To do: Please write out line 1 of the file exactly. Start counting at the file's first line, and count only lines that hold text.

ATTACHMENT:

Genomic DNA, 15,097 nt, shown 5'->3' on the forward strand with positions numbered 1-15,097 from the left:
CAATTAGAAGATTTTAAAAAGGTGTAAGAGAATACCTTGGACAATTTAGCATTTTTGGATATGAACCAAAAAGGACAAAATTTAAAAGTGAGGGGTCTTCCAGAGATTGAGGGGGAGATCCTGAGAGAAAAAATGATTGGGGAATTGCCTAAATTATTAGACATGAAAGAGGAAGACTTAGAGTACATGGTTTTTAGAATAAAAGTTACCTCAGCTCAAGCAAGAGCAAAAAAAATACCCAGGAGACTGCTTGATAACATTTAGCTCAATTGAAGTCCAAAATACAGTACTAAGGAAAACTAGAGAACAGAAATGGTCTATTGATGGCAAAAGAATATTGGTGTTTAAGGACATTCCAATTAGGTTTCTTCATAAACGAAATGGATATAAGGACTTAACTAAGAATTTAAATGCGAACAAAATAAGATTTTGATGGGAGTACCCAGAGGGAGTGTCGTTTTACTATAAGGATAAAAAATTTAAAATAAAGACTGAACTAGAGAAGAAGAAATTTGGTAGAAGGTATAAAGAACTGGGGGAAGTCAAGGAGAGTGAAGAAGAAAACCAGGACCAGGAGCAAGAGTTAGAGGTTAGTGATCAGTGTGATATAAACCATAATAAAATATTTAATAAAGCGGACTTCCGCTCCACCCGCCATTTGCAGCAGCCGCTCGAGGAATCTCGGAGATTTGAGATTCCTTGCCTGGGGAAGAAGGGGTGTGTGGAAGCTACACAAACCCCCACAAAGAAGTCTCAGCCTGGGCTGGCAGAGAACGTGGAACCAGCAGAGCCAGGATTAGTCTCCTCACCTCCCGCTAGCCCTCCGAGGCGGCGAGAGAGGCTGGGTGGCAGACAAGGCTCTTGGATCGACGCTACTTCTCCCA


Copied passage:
Genomic DNA, 15,097 nt, shown 5'->3' on the forward strand with positions numbered 1-15,097 from the left: